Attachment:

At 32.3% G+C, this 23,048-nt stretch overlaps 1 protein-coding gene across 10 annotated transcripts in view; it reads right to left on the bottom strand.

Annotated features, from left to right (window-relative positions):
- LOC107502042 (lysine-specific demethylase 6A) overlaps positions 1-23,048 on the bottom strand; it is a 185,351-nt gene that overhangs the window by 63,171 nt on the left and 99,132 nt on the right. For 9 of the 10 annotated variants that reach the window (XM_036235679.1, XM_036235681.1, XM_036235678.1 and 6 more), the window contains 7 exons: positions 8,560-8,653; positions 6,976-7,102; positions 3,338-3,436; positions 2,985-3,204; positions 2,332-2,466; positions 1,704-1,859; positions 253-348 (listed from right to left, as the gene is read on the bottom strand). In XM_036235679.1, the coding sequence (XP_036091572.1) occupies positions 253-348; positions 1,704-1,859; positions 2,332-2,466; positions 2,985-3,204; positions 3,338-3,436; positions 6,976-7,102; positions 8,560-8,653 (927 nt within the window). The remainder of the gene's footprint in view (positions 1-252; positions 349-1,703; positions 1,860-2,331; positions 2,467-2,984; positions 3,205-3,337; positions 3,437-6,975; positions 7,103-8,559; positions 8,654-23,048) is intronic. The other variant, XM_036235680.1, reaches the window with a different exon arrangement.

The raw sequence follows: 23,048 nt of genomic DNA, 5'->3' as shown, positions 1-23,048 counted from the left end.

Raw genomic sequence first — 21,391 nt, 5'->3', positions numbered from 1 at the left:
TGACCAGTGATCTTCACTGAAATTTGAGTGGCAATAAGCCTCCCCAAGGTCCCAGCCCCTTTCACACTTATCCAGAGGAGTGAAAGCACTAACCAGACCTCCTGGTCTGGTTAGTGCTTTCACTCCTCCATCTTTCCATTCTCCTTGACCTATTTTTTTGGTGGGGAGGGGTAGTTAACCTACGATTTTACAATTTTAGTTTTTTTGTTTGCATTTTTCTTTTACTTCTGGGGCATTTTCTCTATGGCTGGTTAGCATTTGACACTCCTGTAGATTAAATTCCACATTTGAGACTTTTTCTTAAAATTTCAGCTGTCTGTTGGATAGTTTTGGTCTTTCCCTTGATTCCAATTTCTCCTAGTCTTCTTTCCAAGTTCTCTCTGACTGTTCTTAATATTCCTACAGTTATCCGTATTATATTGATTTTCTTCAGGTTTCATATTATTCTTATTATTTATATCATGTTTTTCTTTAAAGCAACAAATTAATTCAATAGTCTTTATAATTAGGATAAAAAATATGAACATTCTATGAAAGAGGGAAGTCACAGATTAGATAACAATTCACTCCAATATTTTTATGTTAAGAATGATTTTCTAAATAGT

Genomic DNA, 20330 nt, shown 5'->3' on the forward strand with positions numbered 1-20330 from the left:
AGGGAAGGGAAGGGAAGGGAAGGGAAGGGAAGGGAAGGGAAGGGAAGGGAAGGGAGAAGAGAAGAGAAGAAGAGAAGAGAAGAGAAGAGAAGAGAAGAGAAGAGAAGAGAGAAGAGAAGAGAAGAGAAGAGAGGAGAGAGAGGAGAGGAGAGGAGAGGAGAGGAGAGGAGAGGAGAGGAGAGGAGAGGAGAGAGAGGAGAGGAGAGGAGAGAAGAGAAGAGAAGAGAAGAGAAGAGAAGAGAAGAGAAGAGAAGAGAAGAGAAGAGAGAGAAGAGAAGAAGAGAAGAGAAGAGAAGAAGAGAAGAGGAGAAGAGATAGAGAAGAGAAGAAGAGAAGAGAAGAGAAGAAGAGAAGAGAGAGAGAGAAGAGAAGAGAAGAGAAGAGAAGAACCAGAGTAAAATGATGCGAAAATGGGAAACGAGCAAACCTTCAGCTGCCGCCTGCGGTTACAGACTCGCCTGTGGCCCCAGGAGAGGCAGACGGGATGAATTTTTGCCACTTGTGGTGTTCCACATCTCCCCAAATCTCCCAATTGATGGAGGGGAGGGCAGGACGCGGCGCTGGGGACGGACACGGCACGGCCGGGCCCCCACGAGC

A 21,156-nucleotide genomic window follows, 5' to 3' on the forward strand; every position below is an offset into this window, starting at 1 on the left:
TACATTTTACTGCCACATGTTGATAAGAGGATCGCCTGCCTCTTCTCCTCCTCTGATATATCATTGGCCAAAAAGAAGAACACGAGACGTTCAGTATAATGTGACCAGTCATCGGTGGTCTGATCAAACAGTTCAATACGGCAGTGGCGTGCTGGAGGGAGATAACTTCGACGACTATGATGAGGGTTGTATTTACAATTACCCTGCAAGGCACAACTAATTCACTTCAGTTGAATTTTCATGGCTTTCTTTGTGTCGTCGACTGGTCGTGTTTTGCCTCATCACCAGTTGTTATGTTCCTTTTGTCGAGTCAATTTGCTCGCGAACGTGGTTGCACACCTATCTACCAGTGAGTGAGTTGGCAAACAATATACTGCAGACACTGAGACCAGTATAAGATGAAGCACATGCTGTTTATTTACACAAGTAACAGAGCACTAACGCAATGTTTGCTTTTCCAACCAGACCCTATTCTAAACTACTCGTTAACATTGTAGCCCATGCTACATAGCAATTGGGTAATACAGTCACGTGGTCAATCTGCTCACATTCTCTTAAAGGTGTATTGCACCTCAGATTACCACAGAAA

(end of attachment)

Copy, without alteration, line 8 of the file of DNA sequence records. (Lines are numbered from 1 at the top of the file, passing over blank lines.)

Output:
AGGGAAGGGAAGGGAAGGGAAGGGAAGGGAAGGGAAGGGAAGGGAAGGGAAGGGAGAAGAGAAGAGAAGAAGAGAAGAGAAGAGAAGAGAAGAGAAGAGAAGAGAAGAGAGAAGAGAAGAGAAGAGAAGAGAGGAGAGAGAGGAGAGGAGAGGAGAGGAGAGGAGAGGAGAGGAGAGGAGAGGAGAGGAGAGAGAGGAGAGGAGAGGAGAGAAGAGAAGAGAAGAGAAGAGAAGAGAAGAGAAGAGAAGAGAAGAGAAGAGAAGAGAGAGAAGAGAAGAAGAGAAGAGAAGAGAAGAAGAGAAGAGGAGAAGAGATAGAGAAGAGAAGAAGAGAAGAGAAGAGAAGAAGAGAAGAGAGAGAGAGAAGAGAAGAGAAGAGAAGAGAAGAACCAGAGTAAAATGATGCGAAAATGGGAAACGAGCAAACCTTCAGCTGCCGCCTGCGGTTACAGACTCGCCTGTGGCCCCAGGAGAGGCAGACGGGATGAATTTTTGCCACTTGTGGTGTTCCACATCTCCCCAAATCTCCCAATTGATGGAGGGGAGGGCAGGACGCGGCGCTGGGGACGGACACGGCACGGCCGGGCCCCCACGAGC